{¶ 32} Having sustained appellant's third assignment of error, we hereby reverse the trial court's judgment and remand this matter for further proceedings consistent with this opinion.

Judgment reversed and cause remanded.


1.   The last will and testament of Ella L. Osborne named Ronald Osborne (her husband) as executor and two of her children, Thomas Osborne and Janet Doherty, as alternates.   Ronald Osborne apparently predeceased his wife, and Thomas Osborne, who lives in Seward, Alaska, waived his right to administer the estate.

2.   Appellee retained counsel to represent her shortly after the motion to vacate the account was filed.

3.   The motion for sanctions does not appear in the record, nor does appellant provide a date on which it was filed.   Nevertheless, because it is mentioned several times during the trial court proceedings, we assume that it was actually filed.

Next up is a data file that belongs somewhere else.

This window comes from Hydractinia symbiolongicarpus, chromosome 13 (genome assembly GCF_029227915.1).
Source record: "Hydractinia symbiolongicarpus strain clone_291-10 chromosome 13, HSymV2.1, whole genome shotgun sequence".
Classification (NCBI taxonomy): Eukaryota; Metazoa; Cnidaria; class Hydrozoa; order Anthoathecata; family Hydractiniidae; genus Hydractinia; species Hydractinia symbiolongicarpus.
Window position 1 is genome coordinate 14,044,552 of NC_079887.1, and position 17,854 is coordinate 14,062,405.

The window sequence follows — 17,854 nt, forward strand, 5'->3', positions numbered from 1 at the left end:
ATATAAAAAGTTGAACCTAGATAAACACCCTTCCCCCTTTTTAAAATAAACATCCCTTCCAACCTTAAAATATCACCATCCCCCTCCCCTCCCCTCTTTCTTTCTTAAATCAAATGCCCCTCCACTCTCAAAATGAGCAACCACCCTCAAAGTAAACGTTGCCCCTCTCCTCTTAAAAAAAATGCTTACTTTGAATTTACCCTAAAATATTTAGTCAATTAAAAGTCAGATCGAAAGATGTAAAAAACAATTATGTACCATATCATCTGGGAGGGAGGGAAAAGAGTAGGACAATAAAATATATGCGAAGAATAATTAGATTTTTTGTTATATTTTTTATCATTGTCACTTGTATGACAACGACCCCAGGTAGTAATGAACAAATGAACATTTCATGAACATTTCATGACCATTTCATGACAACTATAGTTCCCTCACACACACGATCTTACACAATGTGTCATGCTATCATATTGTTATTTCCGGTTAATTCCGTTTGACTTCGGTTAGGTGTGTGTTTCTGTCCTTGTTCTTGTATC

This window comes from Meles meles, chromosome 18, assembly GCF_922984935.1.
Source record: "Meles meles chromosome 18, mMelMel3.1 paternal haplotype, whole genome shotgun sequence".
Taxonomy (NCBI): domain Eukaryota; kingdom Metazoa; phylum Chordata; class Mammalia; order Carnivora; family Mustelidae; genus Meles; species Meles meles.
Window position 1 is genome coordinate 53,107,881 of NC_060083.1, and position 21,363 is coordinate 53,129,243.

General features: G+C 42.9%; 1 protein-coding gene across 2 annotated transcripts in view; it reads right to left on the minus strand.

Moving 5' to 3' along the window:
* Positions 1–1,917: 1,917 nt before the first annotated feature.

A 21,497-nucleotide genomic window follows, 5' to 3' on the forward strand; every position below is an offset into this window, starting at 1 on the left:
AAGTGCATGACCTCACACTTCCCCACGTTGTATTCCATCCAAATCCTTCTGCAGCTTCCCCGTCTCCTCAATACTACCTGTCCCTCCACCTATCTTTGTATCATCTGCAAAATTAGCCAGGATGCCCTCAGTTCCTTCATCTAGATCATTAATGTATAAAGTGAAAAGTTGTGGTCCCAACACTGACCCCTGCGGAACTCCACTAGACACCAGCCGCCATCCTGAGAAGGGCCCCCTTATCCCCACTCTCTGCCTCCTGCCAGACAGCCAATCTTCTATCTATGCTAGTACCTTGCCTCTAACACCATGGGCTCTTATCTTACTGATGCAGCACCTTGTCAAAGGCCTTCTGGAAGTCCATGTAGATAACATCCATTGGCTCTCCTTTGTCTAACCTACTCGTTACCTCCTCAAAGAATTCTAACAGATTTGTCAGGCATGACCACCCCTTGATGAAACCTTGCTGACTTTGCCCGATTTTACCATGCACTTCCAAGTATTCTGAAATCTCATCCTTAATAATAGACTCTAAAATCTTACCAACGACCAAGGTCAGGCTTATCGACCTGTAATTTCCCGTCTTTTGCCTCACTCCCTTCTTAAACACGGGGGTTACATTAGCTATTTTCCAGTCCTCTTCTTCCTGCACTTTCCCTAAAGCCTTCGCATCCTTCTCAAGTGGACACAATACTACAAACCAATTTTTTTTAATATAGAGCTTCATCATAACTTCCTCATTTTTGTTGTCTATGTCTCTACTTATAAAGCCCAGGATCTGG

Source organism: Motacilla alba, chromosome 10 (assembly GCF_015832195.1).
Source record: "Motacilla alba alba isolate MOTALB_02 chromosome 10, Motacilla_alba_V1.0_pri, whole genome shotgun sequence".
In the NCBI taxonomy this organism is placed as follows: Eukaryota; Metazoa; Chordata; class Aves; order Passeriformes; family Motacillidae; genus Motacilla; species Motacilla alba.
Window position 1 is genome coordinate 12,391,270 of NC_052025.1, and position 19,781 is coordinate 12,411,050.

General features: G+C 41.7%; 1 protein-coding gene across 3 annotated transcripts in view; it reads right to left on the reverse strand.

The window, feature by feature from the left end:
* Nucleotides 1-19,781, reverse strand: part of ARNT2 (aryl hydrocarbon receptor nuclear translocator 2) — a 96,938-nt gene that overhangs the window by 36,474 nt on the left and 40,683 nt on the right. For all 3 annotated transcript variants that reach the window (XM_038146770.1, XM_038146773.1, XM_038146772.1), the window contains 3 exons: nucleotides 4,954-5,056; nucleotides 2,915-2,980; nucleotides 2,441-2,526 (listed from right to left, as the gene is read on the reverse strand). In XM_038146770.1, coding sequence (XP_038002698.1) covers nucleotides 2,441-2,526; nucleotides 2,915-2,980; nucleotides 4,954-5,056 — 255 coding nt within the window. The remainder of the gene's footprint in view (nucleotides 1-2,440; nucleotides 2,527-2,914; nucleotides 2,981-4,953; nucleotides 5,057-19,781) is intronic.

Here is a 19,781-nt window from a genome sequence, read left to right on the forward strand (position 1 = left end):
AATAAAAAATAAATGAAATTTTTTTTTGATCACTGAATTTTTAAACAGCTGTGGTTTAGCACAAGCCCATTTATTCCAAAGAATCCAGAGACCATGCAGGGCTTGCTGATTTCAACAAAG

4.   The Ohio Rules of Civil Procedure apply to proceedings in the probate division of common pleas courts except to the extent that they are clearly inapplicable.  Civ.R. 73(A).   Many courts have considered discovery rules in the context of probate cases without finding them inapplicable.   See, e.g., In re Estate of Caplan, Cuyahoga App. No. 82634, 2004-Ohio-1258, 2004 WL 536460, at ¶ 6-12;  In re Guardianship of Hards, Lake App. No. 2002-L-032, 2003-Ohio-1207, 2003 WL 1193779, at ¶ 17;  In re Estate of Lewis (Nov. 19, 2001), Lawrence App. No. 00CA38, 2001 WL 1513209.   We adhere to that view in this matter.

ABELE, Judge.

HARSHA, P.J., and KLINE, J., concur.

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Docket No: No. 05CA10.

Decided: April 17, 2006

Court: Court of Appeals of Ohio,Fourth District, Meigs County.